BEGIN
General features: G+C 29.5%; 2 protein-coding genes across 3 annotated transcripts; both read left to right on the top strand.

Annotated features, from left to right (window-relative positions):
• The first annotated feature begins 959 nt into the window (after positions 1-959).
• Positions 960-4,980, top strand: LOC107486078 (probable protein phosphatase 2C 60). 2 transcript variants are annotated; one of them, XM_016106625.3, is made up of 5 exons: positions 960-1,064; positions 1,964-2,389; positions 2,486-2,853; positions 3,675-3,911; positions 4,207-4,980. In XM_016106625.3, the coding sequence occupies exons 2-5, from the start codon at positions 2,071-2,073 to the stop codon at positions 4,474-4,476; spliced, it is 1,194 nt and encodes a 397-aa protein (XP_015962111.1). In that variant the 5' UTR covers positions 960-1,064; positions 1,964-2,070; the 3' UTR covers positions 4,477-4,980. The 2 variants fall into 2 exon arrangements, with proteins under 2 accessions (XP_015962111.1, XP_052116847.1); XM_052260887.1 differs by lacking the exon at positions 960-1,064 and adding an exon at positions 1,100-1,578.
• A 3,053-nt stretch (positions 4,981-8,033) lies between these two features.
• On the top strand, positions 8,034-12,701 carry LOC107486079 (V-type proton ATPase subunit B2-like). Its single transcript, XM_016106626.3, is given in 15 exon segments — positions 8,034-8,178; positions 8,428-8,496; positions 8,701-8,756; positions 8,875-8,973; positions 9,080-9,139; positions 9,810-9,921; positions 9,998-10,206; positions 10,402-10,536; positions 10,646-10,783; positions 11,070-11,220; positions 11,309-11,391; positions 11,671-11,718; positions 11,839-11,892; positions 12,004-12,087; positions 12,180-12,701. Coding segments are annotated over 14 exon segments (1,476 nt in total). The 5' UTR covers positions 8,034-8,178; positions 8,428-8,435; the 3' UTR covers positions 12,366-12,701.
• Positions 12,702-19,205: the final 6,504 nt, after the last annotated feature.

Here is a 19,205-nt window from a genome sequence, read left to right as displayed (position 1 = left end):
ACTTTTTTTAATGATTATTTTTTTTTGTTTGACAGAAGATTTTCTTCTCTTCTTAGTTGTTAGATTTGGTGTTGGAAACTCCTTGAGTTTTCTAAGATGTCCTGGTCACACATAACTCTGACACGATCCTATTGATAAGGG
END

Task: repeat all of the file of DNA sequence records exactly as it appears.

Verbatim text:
General features: G+C 29.5%; 2 protein-coding genes across 3 annotated transcripts; both read left to right on the top strand.

Annotated features, from left to right (window-relative positions):
• The first annotated feature begins 959 nt into the window (after positions 1-959).
• Positions 960-4,980, top strand: LOC107486078 (probable protein phosphatase 2C 60). 2 transcript variants are annotated; one of them, XM_016106625.3, is made up of 5 exons: positions 960-1,064; positions 1,964-2,389; positions 2,486-2,853; positions 3,675-3,911; positions 4,207-4,980. In XM_016106625.3, the coding sequence occupies exons 2-5, from the start codon at positions 2,071-2,073 to the stop codon at positions 4,474-4,476; spliced, it is 1,194 nt and encodes a 397-aa protein (XP_015962111.1). In that variant the 5' UTR covers positions 960-1,064; positions 1,964-2,070; the 3' UTR covers positions 4,477-4,980. The 2 variants fall into 2 exon arrangements, with proteins under 2 accessions (XP_015962111.1, XP_052116847.1); XM_052260887.1 differs by lacking the exon at positions 960-1,064 and adding an exon at positions 1,100-1,578.
• A 3,053-nt stretch (positions 4,981-8,033) lies between these two features.
• On the top strand, positions 8,034-12,701 carry LOC107486079 (V-type proton ATPase subunit B2-like). Its single transcript, XM_016106626.3, is given in 15 exon segments — positions 8,034-8,178; positions 8,428-8,496; positions 8,701-8,756; positions 8,875-8,973; positions 9,080-9,139; positions 9,810-9,921; positions 9,998-10,206; positions 10,402-10,536; positions 10,646-10,783; positions 11,070-11,220; positions 11,309-11,391; positions 11,671-11,718; positions 11,839-11,892; positions 12,004-12,087; positions 12,180-12,701. Coding segments are annotated over 14 exon segments (1,476 nt in total). The 5' UTR covers positions 8,034-8,178; positions 8,428-8,435; the 3' UTR covers positions 12,366-12,701.
• Positions 12,702-19,205: the final 6,504 nt, after the last annotated feature.

Here is a 19,205-nt window from a genome sequence, read left to right as displayed (position 1 = left end):
ACTTTTTTTAATGATTATTTTTTTTTGTTTGACAGAAGATTTTCTTCTCTTCTTAGTTGTTAGATTTGGTGTTGGAAACTCCTTGAGTTTTCTAAGATGTCCTGGTCACACATAACTCTGACACGATCCTATTGATAAGGG